Jason A. Hoppe

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STUDY OBJECTIVE Acute pain complaints are commonly treated in the emergency department (ED). Short courses of opioids are presumed to be safe for acute pain; however, the risk of recurrent opioid use after receipt of an ED opioid prescription is unknown. We describe the risk of recurrent opioid use in patients receiving an opioid prescription from the ED(More)
INTRODUCTION To use Colorado's prescription drug monitoring program (PDMP) to describe the recent opioid prescription history of patients discharged from our emergency department (ED) with a prescription for opioid pain medications. METHODS Retrospective cohort study of 300 adult ED patients who received an opioid prescription. We abstracted prescription(More)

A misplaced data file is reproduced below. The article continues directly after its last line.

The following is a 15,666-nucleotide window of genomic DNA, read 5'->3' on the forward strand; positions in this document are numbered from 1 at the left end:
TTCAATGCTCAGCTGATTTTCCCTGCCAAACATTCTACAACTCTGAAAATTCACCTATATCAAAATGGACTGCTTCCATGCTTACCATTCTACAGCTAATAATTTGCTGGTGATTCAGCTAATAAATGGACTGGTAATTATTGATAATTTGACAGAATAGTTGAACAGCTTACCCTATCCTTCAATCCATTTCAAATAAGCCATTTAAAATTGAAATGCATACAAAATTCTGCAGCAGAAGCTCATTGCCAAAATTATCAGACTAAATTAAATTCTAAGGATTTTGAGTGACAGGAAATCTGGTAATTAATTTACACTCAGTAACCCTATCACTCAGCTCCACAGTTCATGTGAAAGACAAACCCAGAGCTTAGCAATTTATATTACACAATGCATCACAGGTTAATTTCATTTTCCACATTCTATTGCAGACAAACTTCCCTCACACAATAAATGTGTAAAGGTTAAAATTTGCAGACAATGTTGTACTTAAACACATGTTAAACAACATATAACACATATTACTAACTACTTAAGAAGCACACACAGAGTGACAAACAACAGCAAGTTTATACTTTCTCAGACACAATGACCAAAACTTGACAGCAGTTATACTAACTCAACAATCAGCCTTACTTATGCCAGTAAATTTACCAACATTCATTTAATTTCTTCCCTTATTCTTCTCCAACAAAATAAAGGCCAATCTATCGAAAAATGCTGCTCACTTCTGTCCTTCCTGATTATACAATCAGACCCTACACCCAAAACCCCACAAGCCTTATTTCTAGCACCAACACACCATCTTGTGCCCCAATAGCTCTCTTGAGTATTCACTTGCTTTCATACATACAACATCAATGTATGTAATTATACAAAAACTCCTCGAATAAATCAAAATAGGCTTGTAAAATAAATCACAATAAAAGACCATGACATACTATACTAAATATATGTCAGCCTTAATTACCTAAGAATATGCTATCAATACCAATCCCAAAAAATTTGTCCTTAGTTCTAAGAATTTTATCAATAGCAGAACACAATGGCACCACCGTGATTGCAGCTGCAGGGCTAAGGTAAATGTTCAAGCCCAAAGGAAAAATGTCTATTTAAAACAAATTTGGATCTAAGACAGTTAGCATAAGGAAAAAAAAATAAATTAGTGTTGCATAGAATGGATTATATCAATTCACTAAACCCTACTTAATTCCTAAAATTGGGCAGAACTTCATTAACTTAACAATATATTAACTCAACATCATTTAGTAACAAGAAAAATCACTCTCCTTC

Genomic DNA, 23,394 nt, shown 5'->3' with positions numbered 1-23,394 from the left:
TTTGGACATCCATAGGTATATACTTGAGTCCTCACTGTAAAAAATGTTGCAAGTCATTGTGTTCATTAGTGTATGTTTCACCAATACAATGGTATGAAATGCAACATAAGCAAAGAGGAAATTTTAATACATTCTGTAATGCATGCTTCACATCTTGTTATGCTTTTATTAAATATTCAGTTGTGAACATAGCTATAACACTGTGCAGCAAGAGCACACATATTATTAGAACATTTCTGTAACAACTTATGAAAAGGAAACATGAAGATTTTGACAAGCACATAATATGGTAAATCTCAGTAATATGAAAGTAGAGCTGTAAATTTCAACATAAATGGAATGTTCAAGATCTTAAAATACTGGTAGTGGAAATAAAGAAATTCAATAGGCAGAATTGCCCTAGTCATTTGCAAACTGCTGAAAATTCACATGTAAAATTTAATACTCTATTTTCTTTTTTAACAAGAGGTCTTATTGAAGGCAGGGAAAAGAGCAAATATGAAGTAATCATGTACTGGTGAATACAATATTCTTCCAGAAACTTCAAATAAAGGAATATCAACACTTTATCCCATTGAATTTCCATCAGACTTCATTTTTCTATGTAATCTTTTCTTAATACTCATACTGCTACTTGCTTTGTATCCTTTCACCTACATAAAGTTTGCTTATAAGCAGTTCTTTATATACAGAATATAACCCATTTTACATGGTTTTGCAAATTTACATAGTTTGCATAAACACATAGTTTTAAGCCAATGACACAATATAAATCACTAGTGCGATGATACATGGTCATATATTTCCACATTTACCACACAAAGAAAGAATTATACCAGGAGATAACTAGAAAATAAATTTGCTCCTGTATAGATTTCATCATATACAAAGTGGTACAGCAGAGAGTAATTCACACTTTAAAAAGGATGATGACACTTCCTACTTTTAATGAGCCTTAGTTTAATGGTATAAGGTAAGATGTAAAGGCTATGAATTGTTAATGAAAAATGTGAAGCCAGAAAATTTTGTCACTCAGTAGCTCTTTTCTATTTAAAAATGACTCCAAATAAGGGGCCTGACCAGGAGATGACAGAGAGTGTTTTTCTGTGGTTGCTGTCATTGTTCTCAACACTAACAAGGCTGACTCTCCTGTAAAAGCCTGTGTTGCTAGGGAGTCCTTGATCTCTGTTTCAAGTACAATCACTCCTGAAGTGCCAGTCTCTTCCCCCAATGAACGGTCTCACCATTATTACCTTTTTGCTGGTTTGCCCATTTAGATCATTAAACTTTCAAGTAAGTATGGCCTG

Rates of opioid overdose and opioid-related emergency department (ED) visits have increased dramatically. Naloxone is an effective antidote to potentially fatal opioid overdose, but little is known about naloxone administration in ED settings. We examined trends and correlates of naloxone administration in ED visits nationally from 2000 to 2011. Using data(More)
INTRODUCTION Addressing pain is a crucial aspect of emergency medicine. Prescription opioids are commonly prescribed for moderate to severe pain in the emergency department (ED); unfortunately, prescribing practices are variable. High variability of opioid prescribing decisions suggests a lack of consensus and an opportunity to improve care. This quality(More)
INTRODUCTION Our study sought to examine the opioid analgesic (OA) prescribing decisions of emergency department (ED) providers who have themselves used OA therapeutically and those who have not. A second objective was to determine if OA prescribing decisions would differ based on the patient's relationship to the provider. METHODS We distributed an(More)
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